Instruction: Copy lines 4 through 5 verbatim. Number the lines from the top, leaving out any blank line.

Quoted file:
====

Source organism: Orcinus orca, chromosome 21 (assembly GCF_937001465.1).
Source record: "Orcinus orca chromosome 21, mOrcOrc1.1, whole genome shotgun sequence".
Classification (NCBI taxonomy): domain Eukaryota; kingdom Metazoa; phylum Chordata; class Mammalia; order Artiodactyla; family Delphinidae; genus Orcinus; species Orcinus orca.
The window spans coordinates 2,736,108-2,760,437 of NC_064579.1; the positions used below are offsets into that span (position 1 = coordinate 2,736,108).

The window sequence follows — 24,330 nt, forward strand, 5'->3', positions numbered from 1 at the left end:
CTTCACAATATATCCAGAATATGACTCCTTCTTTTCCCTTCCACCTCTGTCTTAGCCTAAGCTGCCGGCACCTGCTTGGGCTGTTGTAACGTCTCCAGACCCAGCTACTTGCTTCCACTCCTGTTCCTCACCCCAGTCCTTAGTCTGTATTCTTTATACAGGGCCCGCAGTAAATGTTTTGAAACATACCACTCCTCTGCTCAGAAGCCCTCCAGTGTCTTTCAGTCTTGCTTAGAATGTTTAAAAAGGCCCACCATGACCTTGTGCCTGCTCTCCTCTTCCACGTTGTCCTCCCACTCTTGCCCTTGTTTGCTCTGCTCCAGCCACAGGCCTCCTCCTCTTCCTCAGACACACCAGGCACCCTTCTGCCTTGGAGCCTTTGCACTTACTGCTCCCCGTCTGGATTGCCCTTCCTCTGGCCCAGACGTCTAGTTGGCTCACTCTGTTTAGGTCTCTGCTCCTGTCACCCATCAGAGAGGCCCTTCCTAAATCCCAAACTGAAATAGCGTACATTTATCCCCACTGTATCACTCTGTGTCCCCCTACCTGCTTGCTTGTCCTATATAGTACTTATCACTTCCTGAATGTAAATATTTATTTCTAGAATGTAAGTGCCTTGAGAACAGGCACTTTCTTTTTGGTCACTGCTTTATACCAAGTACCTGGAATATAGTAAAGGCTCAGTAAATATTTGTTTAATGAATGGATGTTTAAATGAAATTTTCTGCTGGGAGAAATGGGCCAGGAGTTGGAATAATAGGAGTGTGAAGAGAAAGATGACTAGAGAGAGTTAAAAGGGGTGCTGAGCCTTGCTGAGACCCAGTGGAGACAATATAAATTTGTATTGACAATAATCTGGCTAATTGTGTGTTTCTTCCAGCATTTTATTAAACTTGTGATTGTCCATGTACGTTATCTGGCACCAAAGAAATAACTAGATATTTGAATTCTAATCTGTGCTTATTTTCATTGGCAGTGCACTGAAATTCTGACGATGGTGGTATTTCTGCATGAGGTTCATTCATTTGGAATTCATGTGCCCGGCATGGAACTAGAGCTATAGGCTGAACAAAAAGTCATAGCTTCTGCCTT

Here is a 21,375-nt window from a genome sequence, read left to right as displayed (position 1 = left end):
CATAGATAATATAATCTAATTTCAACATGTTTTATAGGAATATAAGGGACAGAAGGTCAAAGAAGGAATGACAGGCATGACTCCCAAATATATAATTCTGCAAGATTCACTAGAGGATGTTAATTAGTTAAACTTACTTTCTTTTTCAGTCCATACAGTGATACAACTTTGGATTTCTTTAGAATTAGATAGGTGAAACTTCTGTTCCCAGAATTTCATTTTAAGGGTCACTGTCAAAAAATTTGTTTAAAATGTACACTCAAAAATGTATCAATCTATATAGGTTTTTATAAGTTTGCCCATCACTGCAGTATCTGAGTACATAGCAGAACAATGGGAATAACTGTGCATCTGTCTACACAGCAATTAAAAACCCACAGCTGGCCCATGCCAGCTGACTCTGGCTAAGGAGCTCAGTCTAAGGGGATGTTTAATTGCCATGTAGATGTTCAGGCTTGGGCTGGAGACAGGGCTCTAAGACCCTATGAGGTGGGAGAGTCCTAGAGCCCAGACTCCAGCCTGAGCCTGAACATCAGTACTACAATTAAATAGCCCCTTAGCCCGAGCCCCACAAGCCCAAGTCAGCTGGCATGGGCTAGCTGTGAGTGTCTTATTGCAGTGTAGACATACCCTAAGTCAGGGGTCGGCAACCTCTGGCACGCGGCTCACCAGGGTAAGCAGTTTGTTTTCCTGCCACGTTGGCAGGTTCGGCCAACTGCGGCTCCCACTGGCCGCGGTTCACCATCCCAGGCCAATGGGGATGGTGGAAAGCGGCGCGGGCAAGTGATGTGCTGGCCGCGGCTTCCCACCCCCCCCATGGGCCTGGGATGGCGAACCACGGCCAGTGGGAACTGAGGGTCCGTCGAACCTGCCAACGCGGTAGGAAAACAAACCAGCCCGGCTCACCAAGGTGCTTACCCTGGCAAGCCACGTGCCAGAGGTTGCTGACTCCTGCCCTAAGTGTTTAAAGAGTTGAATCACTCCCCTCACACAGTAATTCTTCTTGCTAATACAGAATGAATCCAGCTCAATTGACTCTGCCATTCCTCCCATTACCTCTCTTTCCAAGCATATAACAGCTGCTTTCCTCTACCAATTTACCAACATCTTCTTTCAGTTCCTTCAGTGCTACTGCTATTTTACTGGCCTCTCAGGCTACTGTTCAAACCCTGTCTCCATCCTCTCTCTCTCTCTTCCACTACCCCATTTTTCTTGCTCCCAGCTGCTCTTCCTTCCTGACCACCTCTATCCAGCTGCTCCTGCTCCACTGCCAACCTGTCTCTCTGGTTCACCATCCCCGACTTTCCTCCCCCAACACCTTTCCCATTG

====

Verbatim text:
The window spans coordinates 2,736,108-2,760,437 of NC_064579.1; the positions used below are offsets into that span (position 1 = coordinate 2,736,108).

The window sequence follows — 24,330 nt, forward strand, 5'->3', positions numbered from 1 at the left end: